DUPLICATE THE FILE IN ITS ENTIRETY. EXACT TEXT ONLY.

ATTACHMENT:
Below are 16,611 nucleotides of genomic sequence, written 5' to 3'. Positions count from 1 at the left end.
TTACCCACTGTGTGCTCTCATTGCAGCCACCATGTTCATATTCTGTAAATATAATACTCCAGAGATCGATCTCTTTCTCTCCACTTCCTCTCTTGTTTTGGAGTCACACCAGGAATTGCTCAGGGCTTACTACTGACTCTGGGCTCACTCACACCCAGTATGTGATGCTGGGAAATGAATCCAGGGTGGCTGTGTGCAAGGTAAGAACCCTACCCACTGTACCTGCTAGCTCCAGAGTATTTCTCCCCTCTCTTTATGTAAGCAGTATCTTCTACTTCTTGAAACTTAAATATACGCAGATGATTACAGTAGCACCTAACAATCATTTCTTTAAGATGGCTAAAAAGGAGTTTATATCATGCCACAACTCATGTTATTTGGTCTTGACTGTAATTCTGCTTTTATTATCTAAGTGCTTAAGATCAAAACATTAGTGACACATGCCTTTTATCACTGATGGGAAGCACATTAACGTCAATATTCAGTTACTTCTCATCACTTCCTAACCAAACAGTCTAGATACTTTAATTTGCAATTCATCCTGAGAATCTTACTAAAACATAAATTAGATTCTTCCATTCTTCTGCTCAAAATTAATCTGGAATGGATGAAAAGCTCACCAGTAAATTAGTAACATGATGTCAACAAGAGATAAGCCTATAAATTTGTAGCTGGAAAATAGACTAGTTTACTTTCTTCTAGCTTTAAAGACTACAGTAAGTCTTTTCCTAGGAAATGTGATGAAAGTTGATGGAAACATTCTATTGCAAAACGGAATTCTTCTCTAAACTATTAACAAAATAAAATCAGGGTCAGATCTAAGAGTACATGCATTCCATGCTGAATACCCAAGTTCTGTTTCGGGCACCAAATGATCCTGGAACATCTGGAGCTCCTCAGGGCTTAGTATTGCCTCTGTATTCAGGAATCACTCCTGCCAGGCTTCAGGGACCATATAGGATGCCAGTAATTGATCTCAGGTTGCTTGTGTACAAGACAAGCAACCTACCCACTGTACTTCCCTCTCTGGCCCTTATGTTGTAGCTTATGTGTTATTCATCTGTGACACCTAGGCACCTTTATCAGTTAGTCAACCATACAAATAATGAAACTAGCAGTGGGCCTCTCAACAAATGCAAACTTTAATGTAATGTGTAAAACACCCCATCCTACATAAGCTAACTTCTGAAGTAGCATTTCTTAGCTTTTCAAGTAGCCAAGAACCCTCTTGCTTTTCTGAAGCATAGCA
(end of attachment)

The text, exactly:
Below are 16,611 nucleotides of genomic sequence, written 5' to 3'. Positions count from 1 at the left end.
TTACCCACTGTGTGCTCTCATTGCAGCCACCATGTTCATATTCTGTAAATATAATACTCCAGAGATCGATCTCTTTCTCTCCACTTCCTCTCTTGTTTTGGAGTCACACCAGGAATTGCTCAGGGCTTACTACTGACTCTGGGCTCACTCACACCCAGTATGTGATGCTGGGAAATGAATCCAGGGTGGCTGTGTGCAAGGTAAGAACCCTACCCACTGTACCTGCTAGCTCCAGAGTATTTCTCCCCTCTCTTTATGTAAGCAGTATCTTCTACTTCTTGAAACTTAAATATACGCAGATGATTACAGTAGCACCTAACAATCATTTCTTTAAGATGGCTAAAAAGGAGTTTATATCATGCCACAACTCATGTTATTTGGTCTTGACTGTAATTCTGCTTTTATTATCTAAGTGCTTAAGATCAAAACATTAGTGACACATGCCTTTTATCACTGATGGGAAGCACATTAACGTCAATATTCAGTTACTTCTCATCACTTCCTAACCAAACAGTCTAGATACTTTAATTTGCAATTCATCCTGAGAATCTTACTAAAACATAAATTAGATTCTTCCATTCTTCTGCTCAAAATTAATCTGGAATGGATGAAAAGCTCACCAGTAAATTAGTAACATGATGTCAACAAGAGATAAGCCTATAAATTTGTAGCTGGAAAATAGACTAGTTTACTTTCTTCTAGCTTTAAAGACTACAGTAAGTCTTTTCCTAGGAAATGTGATGAAAGTTGATGGAAACATTCTATTGCAAAACGGAATTCTTCTCTAAACTATTAACAAAATAAAATCAGGGTCAGATCTAAGAGTACATGCATTCCATGCTGAATACCCAAGTTCTGTTTCGGGCACCAAATGATCCTGGAACATCTGGAGCTCCTCAGGGCTTAGTATTGCCTCTGTATTCAGGAATCACTCCTGCCAGGCTTCAGGGACCATATAGGATGCCAGTAATTGATCTCAGGTTGCTTGTGTACAAGACAAGCAACCTACCCACTGTACTTCCCTCTCTGGCCCTTATGTTGTAGCTTATGTGTTATTCATCTGTGACACCTAGGCACCTTTATCAGTTAGTCAACCATACAAATAATGAAACTAGCAGTGGGCCTCTCAACAAATGCAAACTTTAATGTAATGTGTAAAACACCCCATCCTACATAAGCTAACTTCTGAAGTAGCATTTCTTAGCTTTTCAAGTAGCCAAGAACCCTCTTGCTTTTCTGAAGCATAGCA